The interior of this ‘house’ by Sou Fujimoto is unorthodox to say the least, containing no rooms but rather one large open space that requires you to climb from one little nook to the next. Highlighting the versatility of lumber with massive cedar beams, the cube-shaped structure has large irregular openings covered with glass acting as windows. Anyone dwelling inside would have to be quite creative to find surfaces to use as beds and tables.
Kaga House by AE5
Timber slats arranged in a brick-like pattern cover the entire gabled wall of a rural home in Japan by architectural practice AE5. Layered on top of glass, this defining feature of Kaga House provides shade and privacy, casting irregular shadows onto the interior as the light changes throughout the day.
Bamboo Sushi Roller Facade by Katsuhiro Miyamoto
Reminiscent of an oversized bamboo sushi roller, this wooden facade outside a renovated Osaka residence looks like somebody just casually unrolled it around the building. Made of 1,000 2x4s, the lattice lets light and wind inside and doubles as seismic reinforcement against natural disasters.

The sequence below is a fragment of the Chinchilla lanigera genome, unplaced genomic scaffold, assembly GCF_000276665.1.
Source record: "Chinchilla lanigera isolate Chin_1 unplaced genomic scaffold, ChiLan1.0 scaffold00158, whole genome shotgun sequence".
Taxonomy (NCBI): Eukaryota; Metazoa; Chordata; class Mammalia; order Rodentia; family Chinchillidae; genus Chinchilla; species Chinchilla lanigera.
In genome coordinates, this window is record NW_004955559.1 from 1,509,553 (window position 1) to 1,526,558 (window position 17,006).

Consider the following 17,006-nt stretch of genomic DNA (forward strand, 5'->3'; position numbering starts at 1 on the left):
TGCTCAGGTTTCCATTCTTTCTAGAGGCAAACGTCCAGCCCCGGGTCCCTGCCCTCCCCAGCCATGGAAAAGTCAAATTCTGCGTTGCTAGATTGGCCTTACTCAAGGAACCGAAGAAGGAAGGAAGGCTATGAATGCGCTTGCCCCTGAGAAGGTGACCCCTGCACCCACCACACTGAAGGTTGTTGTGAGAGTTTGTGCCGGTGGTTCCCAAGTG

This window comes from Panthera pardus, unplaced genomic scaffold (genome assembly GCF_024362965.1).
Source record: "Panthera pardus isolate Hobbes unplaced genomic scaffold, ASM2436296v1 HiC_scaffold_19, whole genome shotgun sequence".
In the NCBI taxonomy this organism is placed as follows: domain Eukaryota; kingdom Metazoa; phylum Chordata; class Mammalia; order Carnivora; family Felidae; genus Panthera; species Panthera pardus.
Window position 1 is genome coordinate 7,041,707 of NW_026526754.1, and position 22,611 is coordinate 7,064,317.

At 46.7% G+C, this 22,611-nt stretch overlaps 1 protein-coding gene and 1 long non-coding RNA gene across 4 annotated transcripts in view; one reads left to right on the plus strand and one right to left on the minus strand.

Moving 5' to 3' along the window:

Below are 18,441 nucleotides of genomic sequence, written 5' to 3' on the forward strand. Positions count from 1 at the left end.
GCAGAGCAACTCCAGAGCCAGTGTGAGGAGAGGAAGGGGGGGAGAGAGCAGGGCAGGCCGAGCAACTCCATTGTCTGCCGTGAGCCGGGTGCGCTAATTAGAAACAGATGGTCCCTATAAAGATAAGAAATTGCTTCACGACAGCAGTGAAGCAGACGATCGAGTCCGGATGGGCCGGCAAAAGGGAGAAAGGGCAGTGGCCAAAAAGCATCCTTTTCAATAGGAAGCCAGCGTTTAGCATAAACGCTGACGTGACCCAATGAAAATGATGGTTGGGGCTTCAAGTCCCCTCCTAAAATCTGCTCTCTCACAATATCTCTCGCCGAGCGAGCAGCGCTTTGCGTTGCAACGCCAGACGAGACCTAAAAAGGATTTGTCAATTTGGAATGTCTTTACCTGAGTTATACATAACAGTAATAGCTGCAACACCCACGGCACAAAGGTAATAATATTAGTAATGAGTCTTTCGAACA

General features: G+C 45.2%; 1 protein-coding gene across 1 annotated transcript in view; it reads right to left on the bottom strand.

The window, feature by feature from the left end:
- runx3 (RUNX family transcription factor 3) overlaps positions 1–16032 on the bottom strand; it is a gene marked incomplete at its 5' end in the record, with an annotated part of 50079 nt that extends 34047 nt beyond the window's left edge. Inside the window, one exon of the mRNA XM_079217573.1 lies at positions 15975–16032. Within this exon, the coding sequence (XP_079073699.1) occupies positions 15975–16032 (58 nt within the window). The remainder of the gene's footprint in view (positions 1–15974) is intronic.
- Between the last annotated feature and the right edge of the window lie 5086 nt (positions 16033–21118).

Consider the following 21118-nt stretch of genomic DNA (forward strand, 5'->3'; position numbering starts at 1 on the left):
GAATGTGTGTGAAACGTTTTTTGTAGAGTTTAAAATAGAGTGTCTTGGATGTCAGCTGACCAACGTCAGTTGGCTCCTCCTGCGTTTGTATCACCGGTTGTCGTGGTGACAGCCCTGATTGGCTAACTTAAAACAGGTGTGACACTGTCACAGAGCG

SELPO Pavilion by Nikolay Polissky
An abandoned building in the Russian village of Zvizzhi gets a makeover in the form of a stacked timber pavilion. Artist Nikolay Polissky, who lives in an artist community nearby, helped transform the structure within Ugra National Park for use as an event venue and exhibition space as well as a massive outdoor sculpture.
A jagged, faceted facade on one of Europe’s largest wooden residential developments references one Danish city’s heritage of timber architecture as well as the mountainous local landscape. The Waterfront Project in Stavanger, Denmark “blurs the boundary between the urban space and the dramatic Norwegian landscape by appearing as a mountain range of wood on the edge between the city and the sea.”
Soaring Residential Towers Made of Wood by Tham & Videgärd
A row of four high-rise apartment blocks made of timber will tower over a Stockholm harbor in this housing development by Swedish studio Tham & Videgärd Arkitekter. Standing twenty stories each, the towers will be made and finished using nothing but Swedish pine, from the frame to the facade and windows. Connected to a three-story base, the towers represent a recent surge in sky-high wooden architecture.